Several months ago, the Board of Trustees at Lewis & Clark College confronted one of the most serious crises in the 136-year-old institution's history, yet details are only now emerging.
Willamette Week has learned of a highly unorthodox and ultimately disastrous investment made by longtime college president Michael Mooney that violated many of the college's investment policies.
Three board members--Columbia Sportswear founder Gert Boyle, high-tech investor Debi Coleman and investor David Stern--have resigned over the college's handling of the matter. "I quit because I couldn't accept how money was being invested," Boyle told WW. "If I had not been incredibly concerned, I would not have done what I did."
Conversations with many of those involved and a review of public documents reveal that in March 2001 Mooney made a $10.5 million loan to Environmental Oil Processing Technology Corporation, a publicly traded company. The Nampa, Idaho, firm employed an unproven technology for re-refining waste oil into diesel fuel. In October 2002, after the company failed to repay any part of the loan, which carried an interest rate of 12 percent, the college filed suit in Idaho seeking its money back. In December, the company declared bankruptcy.
Within the rarefied world of Lewis & Clark's board, the loan created extraordinary tumult--and not simply because the borrower defaulted.
For one thing, Mooney and the college's chief financial officer, Mervyn Brockett, made the loan without the board's knowledge. The investment also violated at least three of the Board of Trustees' rules, Mooney acknowledged in an interview Monday. The loan was both larger and longer in duration than board policies allow, and, more important, the borrower fell far below the college's credit standards.
According to financial officers at other private liberal-arts colleges, it's unusual for a college president to be directly involved in investments. Joseph Nelson, a vice-president at Kenyon College in Gambier, Ohio, says his college's president "has no direct role in investments." Asked about a college president and financial officer making an investment without board authorization, he said, "That would never happen at Kenyon." Asked the same question, longtime Reed College treasurer Ed McFarlane agreed: "We just don't do it that way."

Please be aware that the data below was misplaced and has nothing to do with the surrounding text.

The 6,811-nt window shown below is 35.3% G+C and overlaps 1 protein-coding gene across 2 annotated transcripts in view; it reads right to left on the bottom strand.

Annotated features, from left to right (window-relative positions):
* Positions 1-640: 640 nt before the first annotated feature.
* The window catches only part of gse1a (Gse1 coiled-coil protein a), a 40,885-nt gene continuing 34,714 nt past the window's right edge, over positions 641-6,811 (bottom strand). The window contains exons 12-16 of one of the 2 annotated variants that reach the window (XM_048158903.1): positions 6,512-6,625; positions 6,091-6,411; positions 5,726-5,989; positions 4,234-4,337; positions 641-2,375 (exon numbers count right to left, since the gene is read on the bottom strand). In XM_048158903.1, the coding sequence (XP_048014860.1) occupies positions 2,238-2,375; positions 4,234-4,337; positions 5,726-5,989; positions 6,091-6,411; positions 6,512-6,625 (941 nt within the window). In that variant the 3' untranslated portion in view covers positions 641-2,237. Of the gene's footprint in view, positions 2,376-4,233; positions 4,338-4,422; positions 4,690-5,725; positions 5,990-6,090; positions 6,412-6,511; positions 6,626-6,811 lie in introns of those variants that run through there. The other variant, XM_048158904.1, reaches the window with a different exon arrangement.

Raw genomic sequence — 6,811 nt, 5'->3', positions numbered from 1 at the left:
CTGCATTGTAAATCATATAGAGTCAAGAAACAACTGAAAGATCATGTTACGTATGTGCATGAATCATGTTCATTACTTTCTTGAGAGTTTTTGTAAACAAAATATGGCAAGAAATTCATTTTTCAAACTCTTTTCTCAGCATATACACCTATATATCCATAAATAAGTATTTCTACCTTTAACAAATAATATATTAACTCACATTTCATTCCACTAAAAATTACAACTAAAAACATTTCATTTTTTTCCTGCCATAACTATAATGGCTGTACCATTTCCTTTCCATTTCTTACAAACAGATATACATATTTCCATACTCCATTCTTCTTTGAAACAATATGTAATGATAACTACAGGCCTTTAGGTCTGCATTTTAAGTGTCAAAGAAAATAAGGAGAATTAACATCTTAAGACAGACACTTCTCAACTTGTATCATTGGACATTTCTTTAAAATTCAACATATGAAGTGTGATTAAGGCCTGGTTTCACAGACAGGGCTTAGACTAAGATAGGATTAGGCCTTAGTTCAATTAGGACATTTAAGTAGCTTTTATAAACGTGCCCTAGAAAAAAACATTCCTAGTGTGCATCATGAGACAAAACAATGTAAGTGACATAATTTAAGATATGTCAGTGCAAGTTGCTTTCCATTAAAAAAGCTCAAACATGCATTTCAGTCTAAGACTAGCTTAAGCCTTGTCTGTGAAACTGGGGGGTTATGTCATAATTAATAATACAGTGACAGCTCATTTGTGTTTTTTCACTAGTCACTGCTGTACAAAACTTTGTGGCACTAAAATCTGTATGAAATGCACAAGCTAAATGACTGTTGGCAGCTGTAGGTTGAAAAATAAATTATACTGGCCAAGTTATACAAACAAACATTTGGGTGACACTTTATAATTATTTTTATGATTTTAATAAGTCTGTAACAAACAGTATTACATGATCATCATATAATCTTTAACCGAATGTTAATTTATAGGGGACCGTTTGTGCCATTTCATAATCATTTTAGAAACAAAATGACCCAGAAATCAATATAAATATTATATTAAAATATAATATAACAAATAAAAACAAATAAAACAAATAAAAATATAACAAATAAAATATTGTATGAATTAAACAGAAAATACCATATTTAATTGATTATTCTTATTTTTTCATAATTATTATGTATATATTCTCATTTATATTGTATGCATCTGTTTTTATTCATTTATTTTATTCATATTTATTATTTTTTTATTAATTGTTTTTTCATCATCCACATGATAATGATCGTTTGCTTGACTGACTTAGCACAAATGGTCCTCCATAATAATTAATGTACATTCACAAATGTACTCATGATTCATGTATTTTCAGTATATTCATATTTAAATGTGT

Second, WW has learned that Mooney and his chief financial officer both personally owned stock in the Idaho firm. Mooney says he purchased stock on five or more occasions, investing a total of approximately $20,000 in the thinly traded stock. Brockett reportedly invested much less. Mooney says his purchases occurred after he approved the loan, which was facilitated by Stephen Persad, a Portland stockbroker who attended Lewis & Clark.
A college president personally buying stock in a company to which the college also lends money raises the possibility of a conflict of interest and is something other institutions would not permit. "I can't imagine a scenario where we would do something like that," says Reed College's McFarlane.
"I've since realized that this creates a terrible appearance and [is] an imprudent thing to do," says Mooney. He says he sold his stock at a loss before the Idaho company filed for bankruptcy.
Third, the loan to Environmental Oil Processing Technology was highly speculative and far outside the range of generally conservative investments that colleges typically make. The company had lost money consistently and accumulated a deficit of $9 million when the loan was made. Its annual reports included warnings from its accountants about the company's viability.
Nelson said colleges often invest in corporate debt through the traditional bond market, but lending money directly to any company, let alone one in financial distress, wouldn't happen at Kenyon.
Mooney says the $10.5 million came not from the college's $121 million endowment but from the institution's general fund and represents more than 10 percent of the college's annual budget of $92 million.
In recent weeks, the college has laid off staff, reduced administrative positions from full-time to part-time and decided to leave unfilled a number of vacant spots at the 630-employee college. Mooney insists the cutbacks are strategic reallocations unrelated to the failure of the $10.5 million loan. "The impact of this investment is very minor."
Trustees did not become aware of the loan until at least eight months after it was first made, according to Mooney and Mary Bishop, who is the vice-chairwoman of the board. The board then appointed a committee to investigate the matter and hired Lois Rosenbaum, a lawyer from Stoel Rives, to aid them.
The board considered a recommendation to censure Mooney and fire Brockett but ultimately decided to support both men, in part because Mooney has presided over a 14-year period of sustained growth at the 3,000-student college in Southwest Portland. "We discussed Mike's role and came to the conclusion that what he has done for the school outweighed the mistake that he made," Bishop says. Boyle, Coleman and Stern then resigned in protest.
"It's a mistake that I made," Mooney says, "and I feel awful about it."